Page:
The purpose of this paper is to explore the use of autoethnography within the context of sports fandom. This paper advocates the use of such qualitative methodologies to enable a greater understanding of sports fans. The paper also aims to provide greater understanding of sports fandom.
The research moves away from traditional methodologies of studying sports fandom from an objective viewpoint and uses an evocative autoethnography to provide an account of the lived experience of a sports fan.
By writing himself into his research it has been possible to gain a deeper insight into sports fandom. The subject of passion arises and while the Dualistic Model of Passion was explored as a mechanism for dealing with obsessive passion it is suggested that attempting to move away from a state of obsessive passion may diminish the enjoyment of being a sports fan.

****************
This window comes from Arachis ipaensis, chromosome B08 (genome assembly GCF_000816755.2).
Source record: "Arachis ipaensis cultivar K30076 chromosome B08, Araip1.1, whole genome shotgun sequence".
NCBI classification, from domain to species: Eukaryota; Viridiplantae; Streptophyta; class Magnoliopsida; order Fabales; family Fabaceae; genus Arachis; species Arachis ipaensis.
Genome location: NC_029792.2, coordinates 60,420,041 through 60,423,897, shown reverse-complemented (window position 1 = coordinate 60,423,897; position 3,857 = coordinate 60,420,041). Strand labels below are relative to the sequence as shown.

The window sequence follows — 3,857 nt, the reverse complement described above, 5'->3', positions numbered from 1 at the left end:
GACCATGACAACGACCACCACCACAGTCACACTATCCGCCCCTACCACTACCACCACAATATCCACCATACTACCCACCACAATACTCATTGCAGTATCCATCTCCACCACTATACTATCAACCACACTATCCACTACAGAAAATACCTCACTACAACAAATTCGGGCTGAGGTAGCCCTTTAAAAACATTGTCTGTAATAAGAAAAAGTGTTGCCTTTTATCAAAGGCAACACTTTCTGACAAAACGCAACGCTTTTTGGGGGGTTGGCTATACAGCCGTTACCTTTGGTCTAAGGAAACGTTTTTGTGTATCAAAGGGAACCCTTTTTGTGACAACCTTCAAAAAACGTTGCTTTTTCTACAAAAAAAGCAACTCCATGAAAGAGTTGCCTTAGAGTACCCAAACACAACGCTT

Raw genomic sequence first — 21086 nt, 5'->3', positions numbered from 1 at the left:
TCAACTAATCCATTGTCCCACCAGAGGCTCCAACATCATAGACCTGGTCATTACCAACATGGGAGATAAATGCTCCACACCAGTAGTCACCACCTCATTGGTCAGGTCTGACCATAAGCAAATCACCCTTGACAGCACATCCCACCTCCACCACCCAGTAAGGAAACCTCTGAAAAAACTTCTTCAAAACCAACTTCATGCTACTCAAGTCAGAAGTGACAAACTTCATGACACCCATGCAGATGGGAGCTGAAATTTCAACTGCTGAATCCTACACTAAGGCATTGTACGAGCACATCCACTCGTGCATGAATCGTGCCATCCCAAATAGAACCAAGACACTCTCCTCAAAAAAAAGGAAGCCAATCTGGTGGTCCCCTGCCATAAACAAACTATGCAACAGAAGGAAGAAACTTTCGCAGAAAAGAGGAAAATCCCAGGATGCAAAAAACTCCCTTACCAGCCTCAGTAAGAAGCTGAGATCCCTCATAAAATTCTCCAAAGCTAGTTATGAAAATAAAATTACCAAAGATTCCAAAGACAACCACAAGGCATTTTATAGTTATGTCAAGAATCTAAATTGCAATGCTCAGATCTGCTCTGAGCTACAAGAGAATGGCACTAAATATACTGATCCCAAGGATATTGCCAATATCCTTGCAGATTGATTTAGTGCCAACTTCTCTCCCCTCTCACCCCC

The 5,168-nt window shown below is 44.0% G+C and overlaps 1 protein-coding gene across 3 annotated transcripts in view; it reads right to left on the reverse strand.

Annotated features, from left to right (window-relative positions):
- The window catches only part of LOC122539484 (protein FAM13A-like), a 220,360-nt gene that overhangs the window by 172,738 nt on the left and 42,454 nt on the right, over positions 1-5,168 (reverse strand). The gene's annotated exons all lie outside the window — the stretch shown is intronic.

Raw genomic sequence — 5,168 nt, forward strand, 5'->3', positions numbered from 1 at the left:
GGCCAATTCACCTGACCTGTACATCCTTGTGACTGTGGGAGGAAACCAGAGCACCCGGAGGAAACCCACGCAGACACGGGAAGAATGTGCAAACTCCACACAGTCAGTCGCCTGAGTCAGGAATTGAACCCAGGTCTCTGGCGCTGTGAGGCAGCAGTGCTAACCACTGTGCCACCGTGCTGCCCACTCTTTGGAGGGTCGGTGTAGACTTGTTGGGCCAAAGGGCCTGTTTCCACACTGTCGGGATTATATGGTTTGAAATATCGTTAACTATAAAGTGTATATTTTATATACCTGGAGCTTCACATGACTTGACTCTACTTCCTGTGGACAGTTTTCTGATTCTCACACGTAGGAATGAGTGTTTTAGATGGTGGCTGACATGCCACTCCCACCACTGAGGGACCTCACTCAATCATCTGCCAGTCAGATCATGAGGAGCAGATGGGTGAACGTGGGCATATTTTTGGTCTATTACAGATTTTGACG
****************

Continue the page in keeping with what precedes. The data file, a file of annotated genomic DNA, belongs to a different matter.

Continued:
This paper highlights the benefits that methodologies such as autoethnography can have for academics studying sports fandom and other disciplines. It encourages academics to overcome the perceived lack of academic acceptance of the method.
This paper utilises a qualitative methodology to explore the experience of being a sports fan. This methodological approach is yet to be fully embraced within this field and hence there is a lack of in‐depth data on the experiences of sports fans. This account will allow readers to develop a greater understanding and insight of sports fans.
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